SANTA FE – Both Gov. Susana Martinez and the legislative sponsor of a bill that was intended to shore up New Mexico’s jobless fund are pushing for action to avoid a potentially drastic contribution hike for businesses in 2012.
They just happen to be pushing in different directions.
Martinez opposes the idea of imposing slightly higher contribution rates on businesses to avoid a larger rate hike down the road, and she used her line-item veto powers to strike down a portion of a bill that called for such an approach.
Instead, she wants to extend the current contribution rate on businesses – which she describes as a tax – for another year and plans to add the proposal to the agenda of a redistricting session the Legislature is expected to hold in September. The Governor’s Office has been in talks with top-ranking lawmakers on the issue.
“She’s hopeful that a bipartisan solution can be reached in the upcoming special session and will encourage lawmakers to approach it in a way that puts more New Mexicans back to work,” Martinez spokesman Scott Darnell said.
Meanwhile, Rep. Mimi Stewart, D-Albuquerque, and other Democratic lawmakers have filed a court challenge aimed at having Martinez’s veto tossed out.
If successful in the New Mexico Supreme Court, the challenge could render discussion of the unemployment issue in a special session largely moot. A hearing on the issue is scheduled for June 22.
At issue is the state’s unemployment insurance fund, which is headed toward depletion due to high rates of recession-fueled unemployment.
Stewart said the Legislature’s approach, supported by several business groups, would shore up the fund by imposing a moderate contribution rate increase.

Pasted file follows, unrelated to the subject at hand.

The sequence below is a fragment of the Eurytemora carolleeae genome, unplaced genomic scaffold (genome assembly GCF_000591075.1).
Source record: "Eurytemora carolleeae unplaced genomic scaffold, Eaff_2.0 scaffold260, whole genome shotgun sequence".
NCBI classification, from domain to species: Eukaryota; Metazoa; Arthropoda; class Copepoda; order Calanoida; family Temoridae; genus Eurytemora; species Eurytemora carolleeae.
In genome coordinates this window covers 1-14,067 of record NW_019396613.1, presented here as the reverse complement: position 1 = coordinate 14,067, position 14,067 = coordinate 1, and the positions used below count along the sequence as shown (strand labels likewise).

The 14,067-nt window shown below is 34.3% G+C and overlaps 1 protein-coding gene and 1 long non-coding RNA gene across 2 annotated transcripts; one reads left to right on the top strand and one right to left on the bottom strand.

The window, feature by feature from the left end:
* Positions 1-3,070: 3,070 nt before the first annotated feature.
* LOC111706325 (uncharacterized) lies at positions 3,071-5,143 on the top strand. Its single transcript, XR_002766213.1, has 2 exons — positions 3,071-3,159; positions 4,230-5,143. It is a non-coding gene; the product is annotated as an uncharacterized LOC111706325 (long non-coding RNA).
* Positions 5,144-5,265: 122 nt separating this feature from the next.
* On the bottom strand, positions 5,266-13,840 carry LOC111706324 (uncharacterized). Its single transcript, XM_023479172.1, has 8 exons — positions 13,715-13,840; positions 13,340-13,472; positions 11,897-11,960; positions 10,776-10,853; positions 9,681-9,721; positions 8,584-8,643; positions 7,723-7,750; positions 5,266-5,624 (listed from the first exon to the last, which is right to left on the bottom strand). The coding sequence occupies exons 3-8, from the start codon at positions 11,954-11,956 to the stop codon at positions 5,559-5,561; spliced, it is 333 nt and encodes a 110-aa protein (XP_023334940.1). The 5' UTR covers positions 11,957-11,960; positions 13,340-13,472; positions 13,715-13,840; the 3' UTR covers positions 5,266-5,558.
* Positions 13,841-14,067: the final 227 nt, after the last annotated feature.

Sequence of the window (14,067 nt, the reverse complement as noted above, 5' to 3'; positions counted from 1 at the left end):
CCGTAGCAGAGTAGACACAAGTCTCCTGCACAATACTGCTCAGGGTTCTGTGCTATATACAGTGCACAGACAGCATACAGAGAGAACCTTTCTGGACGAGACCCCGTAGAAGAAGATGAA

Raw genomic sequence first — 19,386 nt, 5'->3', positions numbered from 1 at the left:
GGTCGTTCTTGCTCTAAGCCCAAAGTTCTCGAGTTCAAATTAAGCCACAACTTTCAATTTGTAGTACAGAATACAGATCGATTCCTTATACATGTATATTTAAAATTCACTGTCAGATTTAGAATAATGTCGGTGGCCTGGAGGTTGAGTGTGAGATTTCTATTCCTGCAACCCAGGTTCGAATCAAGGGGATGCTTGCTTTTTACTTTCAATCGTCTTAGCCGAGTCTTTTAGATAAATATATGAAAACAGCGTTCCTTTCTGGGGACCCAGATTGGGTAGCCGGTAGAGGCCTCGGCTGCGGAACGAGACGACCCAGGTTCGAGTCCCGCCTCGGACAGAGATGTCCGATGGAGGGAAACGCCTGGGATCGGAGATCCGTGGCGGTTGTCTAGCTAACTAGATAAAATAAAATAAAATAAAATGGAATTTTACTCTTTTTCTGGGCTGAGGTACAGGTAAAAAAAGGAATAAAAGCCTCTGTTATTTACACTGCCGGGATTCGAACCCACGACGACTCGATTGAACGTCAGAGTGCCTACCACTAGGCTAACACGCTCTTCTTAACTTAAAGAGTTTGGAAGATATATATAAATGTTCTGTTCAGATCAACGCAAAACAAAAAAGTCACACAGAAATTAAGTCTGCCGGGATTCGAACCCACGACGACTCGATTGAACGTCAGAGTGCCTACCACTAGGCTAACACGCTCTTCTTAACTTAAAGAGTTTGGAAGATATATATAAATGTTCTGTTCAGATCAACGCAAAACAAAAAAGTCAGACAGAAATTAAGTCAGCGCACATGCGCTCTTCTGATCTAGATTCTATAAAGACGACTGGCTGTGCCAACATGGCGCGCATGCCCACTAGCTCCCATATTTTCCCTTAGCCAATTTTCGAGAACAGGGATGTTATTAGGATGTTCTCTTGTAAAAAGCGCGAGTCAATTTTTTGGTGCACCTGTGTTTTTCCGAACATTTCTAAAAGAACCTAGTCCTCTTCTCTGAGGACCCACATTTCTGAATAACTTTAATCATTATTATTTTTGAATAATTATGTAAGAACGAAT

She said Martinez’s veto of House Bill 59 was unconstitutional, claiming the governor has authority to sign or veto a bill that doesn’t appropriate funding, but not alter it.
“She’s trying to spin it in her own way,” Stewart said of Martinez’s description of the bill as a tax hike. “We already dealt with (the issue), and we did what we thought was a very balanced approach.”
However, the legislative approach, in Martinez’s view, would make it more expensive for businesses to hire new workers and could actually worsen the state’s unemployment situation.
In addition, Martinez has vowed not to increase taxes during her four-year term.
The contribution rate paid by businesses into the jobless fund has been set in advance on a year-to-year basis by legislators during recent years, preventing the rate from fluctuating every three months.
Employers currently pay an average of about $215 annually per employee into the fund, which helps pay jobless benefits. Under the legislation partly vetoed by Martinez, the rate would increase to $370 per employee next year.
If no advance action is taken, the rate would most likely jump to the highest level possible in 2012, an average of about $512 per employee. The state would also have to borrow money from the federal government if the fund goes insolvent.
The unemployment fund had a balance of about $153 million as of May 31, according to the Workforce Solutions Department. That’s down from about $163 million in mid-May.
— This article appeared on page C1 of the Albuquerque Journal
Cutline – MARTINEZ: Governor vetoed part of measure